Delta for a Call Option
The delta of a call option is a number between 0 and 1, in this case, 30 or 0.3. This informs us how the price of an option changes in relation to price movements of the underlying asset.
We can ascertain that the delta measures the rate of change of premium with every move in the underlying. With a 0.3 delta, it can be assumed that for each single point shift in the underlying, there will be a corresponding movement of 0.3 units in the premium or 30 points for each 100-point variation in the underlying.
Example 1:
Nifty @ 10:55 AM is at 11,500
Option Strike = 11,400 Call Option
Premium = 220
Delta of the option = +0.40
Nifty @ 3:15 PM is expected to reach 11,550
What can we expect the option premium value to be at 3:15 PM?
Given the Delta of the option being 0.40, we can calculate that any move of 1 point in the underlying will result in an equivalent 0.40-point change in the premium. We anticipate a 50-point increase in the underlying price (11,550 – 11,500), which leads to an expected increase in premium:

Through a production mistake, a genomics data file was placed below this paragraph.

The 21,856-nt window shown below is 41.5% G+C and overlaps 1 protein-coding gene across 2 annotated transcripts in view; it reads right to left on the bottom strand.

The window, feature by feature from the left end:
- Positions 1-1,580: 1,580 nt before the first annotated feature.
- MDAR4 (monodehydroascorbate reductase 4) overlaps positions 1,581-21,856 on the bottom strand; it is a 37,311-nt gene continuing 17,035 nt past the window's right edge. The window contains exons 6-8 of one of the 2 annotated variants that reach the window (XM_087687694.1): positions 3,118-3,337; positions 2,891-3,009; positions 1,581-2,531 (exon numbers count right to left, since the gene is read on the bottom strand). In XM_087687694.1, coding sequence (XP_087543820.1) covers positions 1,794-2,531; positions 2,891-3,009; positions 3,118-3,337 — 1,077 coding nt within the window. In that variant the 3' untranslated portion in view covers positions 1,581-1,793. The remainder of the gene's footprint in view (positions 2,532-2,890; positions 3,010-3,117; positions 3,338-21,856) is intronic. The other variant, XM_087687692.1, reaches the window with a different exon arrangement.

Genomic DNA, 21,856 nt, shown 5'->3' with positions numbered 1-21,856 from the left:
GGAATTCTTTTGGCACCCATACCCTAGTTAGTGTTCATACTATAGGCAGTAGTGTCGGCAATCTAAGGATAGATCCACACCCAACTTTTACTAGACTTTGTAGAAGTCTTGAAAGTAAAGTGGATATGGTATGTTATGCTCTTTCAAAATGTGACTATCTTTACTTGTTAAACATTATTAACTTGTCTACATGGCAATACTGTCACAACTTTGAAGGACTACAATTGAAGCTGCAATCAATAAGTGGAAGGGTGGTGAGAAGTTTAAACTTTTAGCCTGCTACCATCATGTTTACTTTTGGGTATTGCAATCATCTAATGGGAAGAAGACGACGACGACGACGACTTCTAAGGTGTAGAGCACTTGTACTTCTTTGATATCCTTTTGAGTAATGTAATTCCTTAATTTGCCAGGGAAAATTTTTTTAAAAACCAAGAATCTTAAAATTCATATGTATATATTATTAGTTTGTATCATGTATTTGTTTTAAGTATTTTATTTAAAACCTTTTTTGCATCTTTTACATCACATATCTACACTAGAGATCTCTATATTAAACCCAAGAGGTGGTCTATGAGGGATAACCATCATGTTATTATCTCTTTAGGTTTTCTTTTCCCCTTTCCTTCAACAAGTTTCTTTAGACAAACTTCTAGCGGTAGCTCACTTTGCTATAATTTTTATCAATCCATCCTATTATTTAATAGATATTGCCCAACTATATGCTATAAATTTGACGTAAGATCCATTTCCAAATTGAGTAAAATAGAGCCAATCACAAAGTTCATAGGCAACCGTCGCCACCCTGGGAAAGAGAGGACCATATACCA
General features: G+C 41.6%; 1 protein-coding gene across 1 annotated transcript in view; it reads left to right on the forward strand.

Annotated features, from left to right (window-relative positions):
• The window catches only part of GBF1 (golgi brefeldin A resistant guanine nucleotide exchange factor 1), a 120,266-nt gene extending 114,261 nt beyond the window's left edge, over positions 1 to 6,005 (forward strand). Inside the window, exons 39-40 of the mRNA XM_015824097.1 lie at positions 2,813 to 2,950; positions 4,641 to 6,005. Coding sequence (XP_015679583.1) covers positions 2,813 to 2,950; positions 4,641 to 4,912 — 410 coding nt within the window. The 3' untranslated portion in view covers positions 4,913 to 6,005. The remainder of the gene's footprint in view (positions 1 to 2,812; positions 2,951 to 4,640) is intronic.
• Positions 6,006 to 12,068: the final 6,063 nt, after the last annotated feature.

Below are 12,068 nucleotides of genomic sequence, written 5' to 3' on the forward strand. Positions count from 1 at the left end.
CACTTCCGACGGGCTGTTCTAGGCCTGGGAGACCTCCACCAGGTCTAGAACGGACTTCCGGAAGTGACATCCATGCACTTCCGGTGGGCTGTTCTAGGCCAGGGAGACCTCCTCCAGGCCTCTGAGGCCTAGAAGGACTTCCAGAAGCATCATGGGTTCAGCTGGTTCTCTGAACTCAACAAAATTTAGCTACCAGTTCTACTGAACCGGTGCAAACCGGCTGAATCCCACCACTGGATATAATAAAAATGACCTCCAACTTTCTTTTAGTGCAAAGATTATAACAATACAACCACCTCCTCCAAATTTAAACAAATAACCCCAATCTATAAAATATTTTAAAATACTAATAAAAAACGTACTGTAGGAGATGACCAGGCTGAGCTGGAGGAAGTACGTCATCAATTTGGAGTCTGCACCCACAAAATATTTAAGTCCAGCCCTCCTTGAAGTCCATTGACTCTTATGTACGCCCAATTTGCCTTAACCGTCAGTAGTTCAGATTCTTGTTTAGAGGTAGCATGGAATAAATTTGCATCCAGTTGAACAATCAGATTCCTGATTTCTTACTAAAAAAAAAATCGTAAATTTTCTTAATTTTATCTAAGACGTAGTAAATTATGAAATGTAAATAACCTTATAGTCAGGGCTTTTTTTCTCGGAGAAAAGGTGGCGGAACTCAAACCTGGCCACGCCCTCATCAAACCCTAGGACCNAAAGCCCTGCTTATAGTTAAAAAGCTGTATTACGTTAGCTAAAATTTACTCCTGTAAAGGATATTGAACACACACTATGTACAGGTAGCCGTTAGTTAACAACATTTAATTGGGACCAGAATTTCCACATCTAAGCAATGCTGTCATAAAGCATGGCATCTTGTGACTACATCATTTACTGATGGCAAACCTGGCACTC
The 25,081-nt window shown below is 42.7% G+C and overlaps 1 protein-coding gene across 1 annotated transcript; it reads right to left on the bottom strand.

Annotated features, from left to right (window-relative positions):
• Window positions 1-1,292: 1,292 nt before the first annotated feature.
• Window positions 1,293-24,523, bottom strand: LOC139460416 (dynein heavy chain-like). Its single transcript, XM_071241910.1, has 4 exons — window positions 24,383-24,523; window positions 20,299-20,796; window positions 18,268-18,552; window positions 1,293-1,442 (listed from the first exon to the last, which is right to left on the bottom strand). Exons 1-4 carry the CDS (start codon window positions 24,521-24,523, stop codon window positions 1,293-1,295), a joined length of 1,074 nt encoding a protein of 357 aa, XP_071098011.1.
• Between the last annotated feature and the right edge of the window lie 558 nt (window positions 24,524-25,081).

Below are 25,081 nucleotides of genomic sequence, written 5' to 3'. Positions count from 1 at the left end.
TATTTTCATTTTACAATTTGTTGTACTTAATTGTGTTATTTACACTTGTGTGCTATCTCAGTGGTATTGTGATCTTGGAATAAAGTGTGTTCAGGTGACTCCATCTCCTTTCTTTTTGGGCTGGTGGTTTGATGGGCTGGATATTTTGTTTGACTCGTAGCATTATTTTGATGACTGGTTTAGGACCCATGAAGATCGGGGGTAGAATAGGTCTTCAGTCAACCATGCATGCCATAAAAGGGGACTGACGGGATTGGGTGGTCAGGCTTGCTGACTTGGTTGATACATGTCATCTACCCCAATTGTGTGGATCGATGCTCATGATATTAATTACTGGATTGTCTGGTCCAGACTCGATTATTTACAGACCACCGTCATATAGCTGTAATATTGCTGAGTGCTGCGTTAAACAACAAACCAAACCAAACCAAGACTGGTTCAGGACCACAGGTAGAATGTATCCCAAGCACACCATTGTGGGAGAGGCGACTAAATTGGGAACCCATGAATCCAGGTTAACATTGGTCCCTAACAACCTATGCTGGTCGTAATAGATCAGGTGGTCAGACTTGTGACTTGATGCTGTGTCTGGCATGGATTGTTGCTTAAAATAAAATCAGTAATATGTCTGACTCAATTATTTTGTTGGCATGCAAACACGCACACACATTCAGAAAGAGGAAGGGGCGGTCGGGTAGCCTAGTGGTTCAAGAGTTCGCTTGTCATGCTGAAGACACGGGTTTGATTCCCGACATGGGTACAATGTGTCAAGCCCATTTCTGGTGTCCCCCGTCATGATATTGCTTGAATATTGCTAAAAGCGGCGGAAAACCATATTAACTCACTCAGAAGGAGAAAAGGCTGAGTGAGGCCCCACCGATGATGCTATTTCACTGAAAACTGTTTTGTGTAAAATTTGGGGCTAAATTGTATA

= 50 * 0.40
= 20
Therefore, the new option premium is expected to trade around 240 (220 + 20), which accounts for the old premium plus the expected change.
Example 2:
Nifty @ 10:55 AM is at 11,500
Option Strike = 11,400 Call Option
Premium = 220
Delta of the option = 0.40
Nifty @ 3:15 PM is expected to reach 11,400
What is the likely premium value at 3:15 PM?
We anticipate that Nifty will drop by 100 points, from 11,400 to 11,500, resulting in a decrease in the premium.
= -100 * 0.40
= -40
Therefore, the premium is expected to trade around
= 220 – 40
= 180 (new premium value)
By analysing the delta of the call options, you can quickly determine which one to buy. The delta provides an idea of how much the premium value is expected to gain with a 100-point move in Nifty.
Call Option 1 has a delta of 0.10
Call Option 2 has a delta of 0.30
To decide which option to buy, let’s calculate the change in premium for each:
Change in underlying = 100 points
Call Option 1 Delta = 0.10
Change in premium for Call Option 1 = 100 * 0.10= 10
Call Option 2 Delta = 0.30
Change in premium for Call Option 2 = 100 * 0.30= 30